How to Implement SSO for Your Neo4j Instance With Auth0

Photo by Towfiqu Barbhuiya on Unsplash

SSO allows you to grant access to specific applications (Neo4j Included) with your preexisting user base and centralize user management to an external system to allow for role access control and other features. At Neo4j, we leverage Auth0 for our externally facing customers like many other companies, and there are many other alternatives.

You can read about implementing SSO with Neo4j here. But in this blog post, I will walk you through the use case we use to implement SSO for Neo4j Sandbox and how it might differ from your implementation.

First, configuring SSO can be a pain, but relatively simple once you understand it. Historically protocols like Kerberos, LDAP, and AD (Active Directory) ruled the world of SSO. However, things have changed as the web has become more and more prominent, and SaaS has become the go-to deployment strategy for most companies. OAuth 1.0, OAuth 2.0, OpenID, and OpenID Connect have all become standards for interoperability over the web and are one fundamental thing different than the old methods, and that has to do with state.

The old methods required an open connection or a constant checking of the user state while interacting with applications, which was fine to some extent but not as scalable as the stateless approach used by the newer methods. As our world expands and it’s common for a computer to change connection multiple times during a day, cell phones connecting to different cellular networks without our intervention can cause a persistent connection to close and lose that state.

Instead, the newer methods use tokens like a passport, where a specific token is cryptographically signed to be able to be verified by the issuing party. We will not go into the process of doing this, but the standards above describe how to do it. The format to do this is called JWT (JSON Web Tokens), or in some cases, an access token coupled to a specific user session where the backend will handle how to exchange tokens for user information.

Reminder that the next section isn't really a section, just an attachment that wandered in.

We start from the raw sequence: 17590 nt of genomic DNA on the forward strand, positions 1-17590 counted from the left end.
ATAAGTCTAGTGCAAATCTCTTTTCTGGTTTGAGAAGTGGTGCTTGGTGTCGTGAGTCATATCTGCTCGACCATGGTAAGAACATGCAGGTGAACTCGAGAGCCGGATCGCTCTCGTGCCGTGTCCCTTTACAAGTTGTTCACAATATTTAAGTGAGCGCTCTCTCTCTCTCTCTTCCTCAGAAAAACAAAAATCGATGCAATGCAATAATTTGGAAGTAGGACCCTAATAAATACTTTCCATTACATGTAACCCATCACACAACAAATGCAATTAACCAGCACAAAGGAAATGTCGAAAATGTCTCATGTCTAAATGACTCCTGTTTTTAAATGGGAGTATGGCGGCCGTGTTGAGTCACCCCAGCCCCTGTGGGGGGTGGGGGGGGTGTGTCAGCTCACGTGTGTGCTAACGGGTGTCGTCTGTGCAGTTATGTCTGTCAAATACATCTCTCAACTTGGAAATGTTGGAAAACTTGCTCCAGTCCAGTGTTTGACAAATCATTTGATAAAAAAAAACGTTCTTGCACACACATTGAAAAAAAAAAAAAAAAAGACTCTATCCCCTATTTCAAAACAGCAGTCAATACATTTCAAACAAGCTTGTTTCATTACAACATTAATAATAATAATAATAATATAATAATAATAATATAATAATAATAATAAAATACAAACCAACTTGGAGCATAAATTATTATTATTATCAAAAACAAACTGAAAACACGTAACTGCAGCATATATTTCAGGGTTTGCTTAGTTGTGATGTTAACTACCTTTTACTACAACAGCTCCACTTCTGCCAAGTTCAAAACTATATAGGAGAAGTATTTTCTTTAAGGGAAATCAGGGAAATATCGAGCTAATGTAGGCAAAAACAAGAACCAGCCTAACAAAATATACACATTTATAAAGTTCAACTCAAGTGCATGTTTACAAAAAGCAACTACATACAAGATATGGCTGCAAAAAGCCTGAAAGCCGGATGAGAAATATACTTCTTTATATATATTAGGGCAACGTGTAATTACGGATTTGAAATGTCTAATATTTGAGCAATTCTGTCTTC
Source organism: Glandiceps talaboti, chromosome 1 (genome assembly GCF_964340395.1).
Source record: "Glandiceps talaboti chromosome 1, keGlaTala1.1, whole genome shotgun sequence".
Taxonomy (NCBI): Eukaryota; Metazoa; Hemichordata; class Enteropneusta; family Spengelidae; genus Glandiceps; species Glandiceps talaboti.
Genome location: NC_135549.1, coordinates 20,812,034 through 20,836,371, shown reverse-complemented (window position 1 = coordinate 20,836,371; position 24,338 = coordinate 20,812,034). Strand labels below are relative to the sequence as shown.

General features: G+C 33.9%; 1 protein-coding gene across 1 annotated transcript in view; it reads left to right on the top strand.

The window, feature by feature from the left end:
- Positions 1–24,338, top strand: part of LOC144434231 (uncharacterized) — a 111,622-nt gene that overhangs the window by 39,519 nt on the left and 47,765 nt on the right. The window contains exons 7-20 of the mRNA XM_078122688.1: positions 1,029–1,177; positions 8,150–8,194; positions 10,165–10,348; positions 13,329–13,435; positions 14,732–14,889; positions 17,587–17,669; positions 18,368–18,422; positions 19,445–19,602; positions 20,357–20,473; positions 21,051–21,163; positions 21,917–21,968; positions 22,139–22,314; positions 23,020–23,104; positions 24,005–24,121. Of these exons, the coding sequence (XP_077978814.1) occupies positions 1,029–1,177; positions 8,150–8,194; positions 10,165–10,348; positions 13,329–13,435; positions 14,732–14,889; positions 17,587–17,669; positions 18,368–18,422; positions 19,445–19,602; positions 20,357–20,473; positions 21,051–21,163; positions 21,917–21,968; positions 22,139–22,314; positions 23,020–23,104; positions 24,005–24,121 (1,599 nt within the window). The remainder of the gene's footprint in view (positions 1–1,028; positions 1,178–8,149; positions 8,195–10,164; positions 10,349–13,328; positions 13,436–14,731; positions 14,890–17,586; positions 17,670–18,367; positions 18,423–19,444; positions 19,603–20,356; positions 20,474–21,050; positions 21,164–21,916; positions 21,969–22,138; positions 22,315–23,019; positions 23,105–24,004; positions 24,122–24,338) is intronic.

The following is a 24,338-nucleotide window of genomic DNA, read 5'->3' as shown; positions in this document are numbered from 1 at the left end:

In our example, we want to allow access to Neo4j that is user-specific with the ability to share instances with other users. Your needs might look different; for example, you might want to tether your access group to an organizational group in your backing user store. If you’re using something like Auth0 as an IdP there is a feature called Flow where you can inject information for your application into the issued token for the user. In our case, we will check a database for what instances the user can access. (Don’t forget to add the Neo4j driver and connection credentials as secrets, and the database query might look specific to your application; alternatively, you can do an LDAP lookup or equal to verify the user’s access)

var neo4j = require('neo4j-driver')
exports.onExecutePostLogin = async (event, api) => {
// Should only care about login-flows that are related to our client
if(event.client.client_id ===<<CLIENT_ID>>){
// Let's create a namespace group to hold our roles
const namespace = '';
const user_id = event.user.user_id
// Setup database connection
const NEO4J_PASS = event.secrets['NEO4J_PASS']
var roles = ["sandbox:user", "sandbox:user:" + user_id,]
var driver = neo4j.driver('<some-db-host>', neo4j.auth.basic('neo4j', NEO4J_PASS ))
var session = driver.session({ defaultAccessMode: neo4j.session.READ })
// Ask the database what Neo4j instances the user has access to.
const result = await"MATCH (u:User {auth0_key: $sub }) -[:IS_GRANTED_ACCESS_TO] - (s:Sandbox) WHERE s.running = true return u,collect(s) as sbs",{
sub: user_id
// Build the necessary roles
result.records.forEach(record => {